2006, 375 p.
When feeling that I need to justify being in a CAE bookgroup when, heaven knows I surely have enough reading that I should be doing, I often say “Well, you read books that you wouldn’t normally choose”. This is very much the case with this book. As it happened I didn’t really mind sinking into its fairy-floss peaks, aware that I had only two days to read it before our bookclub meeting. I’d just finished reading N and was feeling exhilarated and supremely sated, and I would have found it difficult to turn straight away to a challenging or complex book. Fortunately, in this case then, The Life and Times of the Thunderbolt Kid is neither of these things.
I’ve read a couple of Bill Bryson’s travel books, and find them wryly amusing. Although this is a memoir, he approaches it in much the same way: it is a travelogue around his childhood memories. The book moves chronologically towards his adolescence, but is structured thematically with chapters titled (among others) ‘Hometown’, ‘Welcome to Kid World’ ‘Birth of a Superhero’ ‘Boom!’,’What, Me Worry?’ and ‘The Pubic Year’.
Bryson was born and raised in Des Moines Iowa in 1951. Unusually for the time, both his parents worked at the Des Moines Register, his father as sports writer and his mother in the women’s section. Bryson’s viewpoint is unashamedly child-centred, with his parents benign but almost peripheral characters, and his sibling almost invisible. Bryson is much attracted to lists, and they pepper the book- a rather lazy way, I think, of leaving the reader to recognize and make the connections. There are one-liners on every page, and it’s the voice of the raconteur that you hear.
One of the things that struck me was how self-containedly American his life was. He lists his favourite television programs (all American), films (all American), comic books (all American) and school readers (all American). It reinforced for me how much an Australian childhood (albeit five years later than his) was a mixture of British, American and Australian influences.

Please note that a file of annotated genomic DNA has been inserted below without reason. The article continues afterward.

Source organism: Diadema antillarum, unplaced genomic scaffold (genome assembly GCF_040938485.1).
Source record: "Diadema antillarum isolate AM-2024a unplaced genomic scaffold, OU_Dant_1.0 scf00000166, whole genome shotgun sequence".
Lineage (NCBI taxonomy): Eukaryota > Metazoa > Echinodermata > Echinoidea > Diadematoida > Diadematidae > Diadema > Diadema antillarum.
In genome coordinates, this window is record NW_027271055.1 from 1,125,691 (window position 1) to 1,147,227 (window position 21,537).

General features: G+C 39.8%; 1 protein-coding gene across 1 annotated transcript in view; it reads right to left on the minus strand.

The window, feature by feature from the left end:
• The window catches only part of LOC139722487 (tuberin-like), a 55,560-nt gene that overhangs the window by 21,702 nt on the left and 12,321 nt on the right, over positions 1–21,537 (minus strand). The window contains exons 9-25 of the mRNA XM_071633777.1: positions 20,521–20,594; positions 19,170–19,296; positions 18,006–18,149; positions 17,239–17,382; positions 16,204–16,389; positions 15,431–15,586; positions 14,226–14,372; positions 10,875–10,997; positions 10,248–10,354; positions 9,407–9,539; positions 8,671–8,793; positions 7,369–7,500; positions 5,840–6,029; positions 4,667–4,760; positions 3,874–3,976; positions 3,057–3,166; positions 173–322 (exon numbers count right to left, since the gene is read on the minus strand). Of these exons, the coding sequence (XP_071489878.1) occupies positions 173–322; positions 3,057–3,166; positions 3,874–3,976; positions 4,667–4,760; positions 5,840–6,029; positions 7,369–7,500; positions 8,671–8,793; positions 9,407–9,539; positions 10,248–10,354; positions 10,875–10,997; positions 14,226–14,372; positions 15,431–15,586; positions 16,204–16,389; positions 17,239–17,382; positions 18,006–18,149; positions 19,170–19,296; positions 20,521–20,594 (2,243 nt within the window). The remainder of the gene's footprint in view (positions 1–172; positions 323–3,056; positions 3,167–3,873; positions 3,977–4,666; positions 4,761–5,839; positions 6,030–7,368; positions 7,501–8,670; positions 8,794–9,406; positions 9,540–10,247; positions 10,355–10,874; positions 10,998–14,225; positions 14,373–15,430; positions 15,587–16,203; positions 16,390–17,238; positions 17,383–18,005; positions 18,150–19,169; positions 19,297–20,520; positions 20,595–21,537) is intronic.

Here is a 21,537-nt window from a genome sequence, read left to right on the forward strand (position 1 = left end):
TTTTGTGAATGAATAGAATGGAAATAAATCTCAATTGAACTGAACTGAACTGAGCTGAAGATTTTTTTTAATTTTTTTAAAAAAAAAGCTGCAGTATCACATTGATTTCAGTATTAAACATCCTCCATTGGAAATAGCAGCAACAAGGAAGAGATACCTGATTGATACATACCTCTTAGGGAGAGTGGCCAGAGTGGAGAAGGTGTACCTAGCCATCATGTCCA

This is not to say that there’s not some social commentary in here as well. He points out the disjunction between the fears of the time (polio, Communists, nuclear war) and the sunny abundance and self-confidence of affluent, middle class White America. He deals with racism in a couple of pages because it was not on his horizon at all.
All in all, it’s an affectionate, humourous wallow in nostalgia. It reminded me a bit of the television show ‘The Wonder Years’. I enjoyed it in half-hour episodes but I know I would have drowned in schmaltz had it gone on for an hour.
Like a sit-com or a travel book, this book could have stopped ¾ of the way through, or gone on for another 100 pages, although at nearly 400 pages I think that it was plenty long enough.
I’ll leave the last words with him:
What a wonderful world it was. We won’t see its like again, I’m afraid.